E-cigarette use is strongly associated with recent smoking cessation: an analysis of a representative population sample in Greece

Abstract

The purpose was to examine the association between e-cigarette use and smoking cessation according to quit duration in Greece in 2017. A cross-sectional survey of a representative sample of adults living in Attica prefecture was performed in May 2017 through telephone interviews. The present analysis was confined to current and former smokers (n = 2568). Logistic regression analyses were performed with current and current daily e-cigarette use being the dependent variables and demographics and smoking status (current smokers vs smoking cessation for ≤ 12 months, 13–36 months, 36–72 months, and > 72 months) being independent variables. Almost half of former smokers (47.7%) had quit smoking for ≤ 72 months. Current e-cigarette use was more prevalent among former smokers of ≤ 12 months (26.2%) and 13–36 months (27.0%), and was rare among former smokers of > 72 months (1.0%). Current e-cigarette use was strongly associated with smoking cessation for ≤ 12 months (OR 6.12, 95% CI 4.11–9.10, P < 0.001) and 13–36 months (OR 6.28, 95% CI 4.25–9.28, P < 0.001). Current daily e-cigarette use was also strongly associated with smoking cessation for ≤ 12 months (OR 10.41, 95% CI 6.56–16.53, P < 0.001) and 13–36 months (OR 11.18, 95% CI 7.12–17.55, P < 0.001). Current and current daily e-cigarette use were not significantly associated with smoking cessation for 37–72 months, and were negatively associated with smoking cessation for > 72 months. Current and current daily e-cigarette use are strongly associated with recent smoking cessation in Greece, suggesting a positive public health impact in a country with the highest prevalence of smoking in the European Union. E-cigarettes do not appear to promote relapse in long term former smokers. Duration of smoking cessation and frequency of e-cigarette use should be taken into consideration when examining the association between e-cigarette use and smoking cessation in population studies.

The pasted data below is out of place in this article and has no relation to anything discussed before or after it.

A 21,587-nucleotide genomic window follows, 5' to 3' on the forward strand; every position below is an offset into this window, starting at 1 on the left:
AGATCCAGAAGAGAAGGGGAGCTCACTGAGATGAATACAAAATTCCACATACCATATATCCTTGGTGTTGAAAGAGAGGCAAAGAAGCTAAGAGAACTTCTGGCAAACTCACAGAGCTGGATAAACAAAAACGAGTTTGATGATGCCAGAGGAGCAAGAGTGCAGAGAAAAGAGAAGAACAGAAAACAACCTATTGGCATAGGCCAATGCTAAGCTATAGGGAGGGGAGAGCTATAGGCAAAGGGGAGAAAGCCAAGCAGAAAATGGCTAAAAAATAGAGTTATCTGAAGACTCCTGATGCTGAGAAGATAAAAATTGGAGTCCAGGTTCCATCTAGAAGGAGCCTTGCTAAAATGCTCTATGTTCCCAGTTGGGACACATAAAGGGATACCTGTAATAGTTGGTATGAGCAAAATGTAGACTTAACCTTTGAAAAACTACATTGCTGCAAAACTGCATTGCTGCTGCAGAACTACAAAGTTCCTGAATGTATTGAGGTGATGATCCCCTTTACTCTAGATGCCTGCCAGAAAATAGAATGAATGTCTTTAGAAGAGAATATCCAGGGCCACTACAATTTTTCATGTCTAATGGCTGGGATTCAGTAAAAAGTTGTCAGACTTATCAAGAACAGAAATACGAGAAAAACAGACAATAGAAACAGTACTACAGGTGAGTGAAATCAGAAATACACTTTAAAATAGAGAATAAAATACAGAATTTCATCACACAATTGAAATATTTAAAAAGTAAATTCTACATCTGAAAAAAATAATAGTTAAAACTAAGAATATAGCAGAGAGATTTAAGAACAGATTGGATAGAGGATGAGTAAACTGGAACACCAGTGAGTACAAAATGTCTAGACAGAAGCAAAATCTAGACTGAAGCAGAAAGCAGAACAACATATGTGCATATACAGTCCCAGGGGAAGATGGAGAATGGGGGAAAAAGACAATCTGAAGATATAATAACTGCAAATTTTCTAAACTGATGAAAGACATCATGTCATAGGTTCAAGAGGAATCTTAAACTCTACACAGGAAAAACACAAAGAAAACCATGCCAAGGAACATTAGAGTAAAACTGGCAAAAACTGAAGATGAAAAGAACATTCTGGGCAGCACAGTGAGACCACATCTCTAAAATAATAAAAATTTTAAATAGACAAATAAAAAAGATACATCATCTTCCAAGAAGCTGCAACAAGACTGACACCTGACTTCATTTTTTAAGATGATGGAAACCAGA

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Correspondence to Konstantinos Farsalinos.

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Authors report no conflicts of interest for the past 36 months.

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This study was approved by the ethics committee of the Onassis Cardiac Surgery Center (reference nr: 591/14.12.16).

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All participants provided verbal informed consent at the beginning of the telephone interview before participating to the study.

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This article is part of the Topical Collection: Health Impact of Electronic Cigarettes and Tobacco Heating Systems.

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Farsalinos, K., Siakas, G., Poulas, K. et al. E-cigarette use is strongly associated with recent smoking cessation: an analysis of a representative population sample in Greece. Intern Emerg Med 14, 835–842 (2019). https://doi.org/10.1007/s11739-018-02023-x

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Keywords

  • Electronic cigarettes
  • Smoking
  • Smoking cessation
  • Nicotine
  • Greece